Title: The Affair by Colette Freedman
Genre: Contemporary, Fiction
Length: 352 pages
Book Rating: B+
Review Copy Obtained from Publisher Through NetGalley
After eighteen years of marriage, Kathy Walker has settled into a pattern of comfortable routines–ferrying her two teenagers between soccer practice and piano lessons, running a film production business with her husband, Robert, and taking care of the beautiful Boston home they share. Then one day, Kathy discovers a suspicious number on her husband’s phone. Six years before, Kathy accused Robert of infidelity–a charge he vehemently denied–and almost destroyed their marriage in the process.
Now Kathy must decide whether to follow her suspicions at the risk of losing everything, or trust the man with whom she’s entwined her past, present, and future. As she grapples with that choice, she is confronted with surprising truths not just about her relationship, but about her friends, family, and her own motivations.
Skillfully crafted and deeply insightful, The Affair sensitively explores the complexities of love and the challenge of ever knowing another person fully, even as we endeavor to understand our own deepest longings.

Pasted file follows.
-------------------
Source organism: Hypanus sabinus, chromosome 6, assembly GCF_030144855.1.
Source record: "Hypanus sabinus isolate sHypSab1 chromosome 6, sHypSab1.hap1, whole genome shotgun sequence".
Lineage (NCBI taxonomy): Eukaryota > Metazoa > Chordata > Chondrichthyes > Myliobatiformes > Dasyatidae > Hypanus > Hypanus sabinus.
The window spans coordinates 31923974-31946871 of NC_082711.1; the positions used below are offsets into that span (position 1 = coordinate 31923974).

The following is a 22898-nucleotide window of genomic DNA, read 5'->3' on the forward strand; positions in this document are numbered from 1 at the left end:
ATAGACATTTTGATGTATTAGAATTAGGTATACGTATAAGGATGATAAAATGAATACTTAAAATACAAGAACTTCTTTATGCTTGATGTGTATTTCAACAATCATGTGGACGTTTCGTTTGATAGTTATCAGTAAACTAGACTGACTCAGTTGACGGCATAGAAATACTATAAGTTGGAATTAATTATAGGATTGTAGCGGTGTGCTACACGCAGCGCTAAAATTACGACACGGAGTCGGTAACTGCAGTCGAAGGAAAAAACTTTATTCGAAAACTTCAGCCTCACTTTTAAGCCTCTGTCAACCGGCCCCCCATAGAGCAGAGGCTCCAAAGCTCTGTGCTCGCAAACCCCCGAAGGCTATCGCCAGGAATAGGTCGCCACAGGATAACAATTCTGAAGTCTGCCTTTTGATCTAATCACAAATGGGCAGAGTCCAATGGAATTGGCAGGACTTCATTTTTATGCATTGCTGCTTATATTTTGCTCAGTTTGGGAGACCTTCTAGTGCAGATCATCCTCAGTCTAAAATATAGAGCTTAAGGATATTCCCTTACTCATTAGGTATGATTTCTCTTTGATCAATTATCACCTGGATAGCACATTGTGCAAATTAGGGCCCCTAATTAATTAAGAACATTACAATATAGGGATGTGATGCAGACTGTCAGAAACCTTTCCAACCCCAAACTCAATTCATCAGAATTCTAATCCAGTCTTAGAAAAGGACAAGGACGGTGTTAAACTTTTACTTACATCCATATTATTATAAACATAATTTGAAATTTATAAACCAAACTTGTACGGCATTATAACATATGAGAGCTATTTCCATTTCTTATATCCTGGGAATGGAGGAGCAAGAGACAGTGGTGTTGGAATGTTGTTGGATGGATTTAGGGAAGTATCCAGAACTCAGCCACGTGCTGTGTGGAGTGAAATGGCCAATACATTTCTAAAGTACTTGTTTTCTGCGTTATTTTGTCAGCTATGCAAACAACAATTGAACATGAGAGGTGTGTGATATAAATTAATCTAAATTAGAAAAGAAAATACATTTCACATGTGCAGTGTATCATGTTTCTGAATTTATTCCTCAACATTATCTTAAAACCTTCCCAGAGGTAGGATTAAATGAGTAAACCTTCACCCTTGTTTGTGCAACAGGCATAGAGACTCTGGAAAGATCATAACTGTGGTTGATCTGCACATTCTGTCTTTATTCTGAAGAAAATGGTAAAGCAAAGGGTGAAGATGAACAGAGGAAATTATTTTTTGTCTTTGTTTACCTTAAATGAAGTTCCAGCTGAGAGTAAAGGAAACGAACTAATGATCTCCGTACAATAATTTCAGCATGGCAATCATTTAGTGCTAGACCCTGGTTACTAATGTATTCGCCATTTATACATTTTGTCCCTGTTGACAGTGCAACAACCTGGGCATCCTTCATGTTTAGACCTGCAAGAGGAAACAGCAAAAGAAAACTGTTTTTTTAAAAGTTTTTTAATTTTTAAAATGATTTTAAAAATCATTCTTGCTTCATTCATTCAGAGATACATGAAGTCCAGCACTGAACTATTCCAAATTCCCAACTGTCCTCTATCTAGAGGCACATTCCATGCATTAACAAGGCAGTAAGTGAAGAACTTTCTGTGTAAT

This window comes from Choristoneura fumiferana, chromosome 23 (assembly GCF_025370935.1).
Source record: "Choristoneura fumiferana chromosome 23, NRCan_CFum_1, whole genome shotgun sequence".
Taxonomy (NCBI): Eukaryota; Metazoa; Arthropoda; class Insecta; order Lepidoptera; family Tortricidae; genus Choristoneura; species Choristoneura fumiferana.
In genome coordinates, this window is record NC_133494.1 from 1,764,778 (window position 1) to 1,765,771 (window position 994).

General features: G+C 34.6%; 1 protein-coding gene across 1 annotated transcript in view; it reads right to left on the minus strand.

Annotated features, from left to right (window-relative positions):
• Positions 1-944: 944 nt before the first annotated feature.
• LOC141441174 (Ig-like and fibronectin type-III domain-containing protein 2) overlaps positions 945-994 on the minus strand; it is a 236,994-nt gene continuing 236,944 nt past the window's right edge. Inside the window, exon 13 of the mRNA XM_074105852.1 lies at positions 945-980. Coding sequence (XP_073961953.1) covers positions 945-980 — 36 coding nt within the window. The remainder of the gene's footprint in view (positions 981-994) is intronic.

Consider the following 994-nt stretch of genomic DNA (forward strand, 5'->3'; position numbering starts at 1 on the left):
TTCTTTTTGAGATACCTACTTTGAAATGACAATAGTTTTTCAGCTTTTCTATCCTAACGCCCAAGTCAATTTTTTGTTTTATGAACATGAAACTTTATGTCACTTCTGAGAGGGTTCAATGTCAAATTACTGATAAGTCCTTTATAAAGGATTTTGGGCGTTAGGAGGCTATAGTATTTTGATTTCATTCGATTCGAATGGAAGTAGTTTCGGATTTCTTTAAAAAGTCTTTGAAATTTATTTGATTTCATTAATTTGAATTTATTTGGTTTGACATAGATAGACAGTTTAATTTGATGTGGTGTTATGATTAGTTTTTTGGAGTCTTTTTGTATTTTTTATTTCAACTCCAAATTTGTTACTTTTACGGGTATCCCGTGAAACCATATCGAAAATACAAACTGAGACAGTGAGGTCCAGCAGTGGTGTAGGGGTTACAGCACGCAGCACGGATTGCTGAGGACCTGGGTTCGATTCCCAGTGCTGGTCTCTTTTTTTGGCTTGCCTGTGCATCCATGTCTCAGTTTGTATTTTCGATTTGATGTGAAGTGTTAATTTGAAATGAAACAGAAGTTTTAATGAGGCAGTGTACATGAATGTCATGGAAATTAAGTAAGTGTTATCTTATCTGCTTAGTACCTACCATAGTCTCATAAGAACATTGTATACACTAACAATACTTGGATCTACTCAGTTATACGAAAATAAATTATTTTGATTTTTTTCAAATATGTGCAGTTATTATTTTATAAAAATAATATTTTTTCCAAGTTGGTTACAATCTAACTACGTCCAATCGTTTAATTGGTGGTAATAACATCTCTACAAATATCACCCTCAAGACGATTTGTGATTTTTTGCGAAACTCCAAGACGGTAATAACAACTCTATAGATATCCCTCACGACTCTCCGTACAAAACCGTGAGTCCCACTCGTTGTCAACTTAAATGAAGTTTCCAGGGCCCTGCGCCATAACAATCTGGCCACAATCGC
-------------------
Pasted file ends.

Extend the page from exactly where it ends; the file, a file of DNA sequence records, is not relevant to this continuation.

Why do people cheat on their partners? Who is at fault? Can a marriage recover from such an intimate betrayal? These are just a few of the questions raised in Colette Freedman’s newest release, The Affair. It is a fascinating and riveting novel about the devastating repercussions of infidelity.
Told from three different perspectives, The Affair covers a six day span in the days leading up to Christmas. Readers see the same events from each of the key players in the story and this unique approach to storytelling is what makes this novel so compelling.
The Affair opens with Kathy Walker inadvertently stumbling on possibility incriminating evidence that raises her suspicions that her husband of eighteen years, Robert, is involved in an extra-marital affair. Despite the disquiet she feels at doubting her husband, she is compelled to find the proof that will ease her doubts or confirm her worst fears. Kathy is wracked with insecurities and her introspection reveals how emotionally and physically distant she and Robert have gradually become. She does not downplay her role in the disintegration of their marriage and she is faced with many difficult decisions if her fears are correct.
We then view these same events from Robert’s and his alleged mistress, Stephanie Burroughs’ points of view. It is very interesting to see the same scenes from each of the characters viewpoints and I found my loyalties shifting with the additional insight. The revelations do not excuse anyone’s actions but they do make each of the characters more sympathetic.
Kathy and Robert’s viewpoints end with crucial discovers and I literally could not put this book down I discovered how their story ends. The novel culminates in a confrontation that is dramatic, realistic and thought-provoking.
Colette Freedman does an outstanding job showing how easy it is to become complacent in a marriage. She also demonstrates the importance of communication and how assumptions can destroy a relationship. Equally important is the reminder that there are always two sides to every story.
The Affair is a truly unforgettable story that I highly recommend.